The British government seems to be financing it’s own demise at a record speed. But I suppose the upside is that its probably a lot cheaper than maintaining the absurd socialist programs they now have. And who can resist a bargain like that!
Last updated at 1:09 AM on 20th February 2012
Britain’s most dangerous Islamic terrorists are exploiting a security loophole to spread their message of hate from behind bars.
Not only have they been able to radicalise fellow inmates, they have also appealed to a new generation of supporters around the world.
Dozens of unrepentant extremists have been exposed as glorying in their fanaticism and encouraging others to consider further atrocities.
Among them are key figures in almost every major terrorist conspiracy of the past decade, including the July 2005 attacks in London. They include hate cleric Abu Hamza, lone-wolf attacker Roshonara Choudhry and failed BA bomber Rajib Karim.
The inmates have been able to voice their hate-filled opinions via a website apparently run by former members of a banned extremist organisation. Some boasted they were studying extremist material.
- Saudi Arabian millionaire ‘with links to 9/11 terror attacks’ living in luxury London home while working for state oil company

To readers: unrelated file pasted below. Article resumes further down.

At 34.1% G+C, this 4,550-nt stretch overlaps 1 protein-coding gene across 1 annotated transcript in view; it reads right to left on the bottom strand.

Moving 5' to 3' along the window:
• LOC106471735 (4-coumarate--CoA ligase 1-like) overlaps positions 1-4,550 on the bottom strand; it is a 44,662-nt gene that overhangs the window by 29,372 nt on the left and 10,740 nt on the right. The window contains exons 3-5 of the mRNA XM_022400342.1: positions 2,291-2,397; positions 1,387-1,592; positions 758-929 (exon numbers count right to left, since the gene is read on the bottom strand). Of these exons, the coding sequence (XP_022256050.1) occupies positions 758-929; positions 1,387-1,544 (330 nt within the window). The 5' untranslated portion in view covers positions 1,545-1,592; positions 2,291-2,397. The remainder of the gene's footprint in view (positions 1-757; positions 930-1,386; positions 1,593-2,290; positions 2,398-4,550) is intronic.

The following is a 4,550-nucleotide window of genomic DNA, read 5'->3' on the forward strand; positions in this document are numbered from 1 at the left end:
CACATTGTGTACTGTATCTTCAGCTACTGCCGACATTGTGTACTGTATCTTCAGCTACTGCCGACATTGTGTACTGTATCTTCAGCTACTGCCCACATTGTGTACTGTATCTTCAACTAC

- Deporting hate preacher Abu Qatada ‘could take two years’ and £1m in benefits and surveillance… even if Britain wins battle to kick him out
- Siberian legal eagle is now fighting a ban on the Gita over its alleged ‘extremist’ content
- Would-be ‘Capitol bomber in fake suicide vest’ foiled by FBI sting was under surveillance in year-long probe
News of the security breach sparked outrage and one MP called on the prison authorities to tighten up their systems. It comes at a sensitive time for the Government in the aftermath of the decision to release hate preacher Abu Qatada.
Steve McCabe, a Labour MP who sits on the Home Affairs Committee, said some of the material ‘sounds dangerously close to incitement’.
He said: ‘If the prison authorities claim they are monitoring and censoring material, then they are clearly not doing it effectively. It’s time the regime was tightened up.’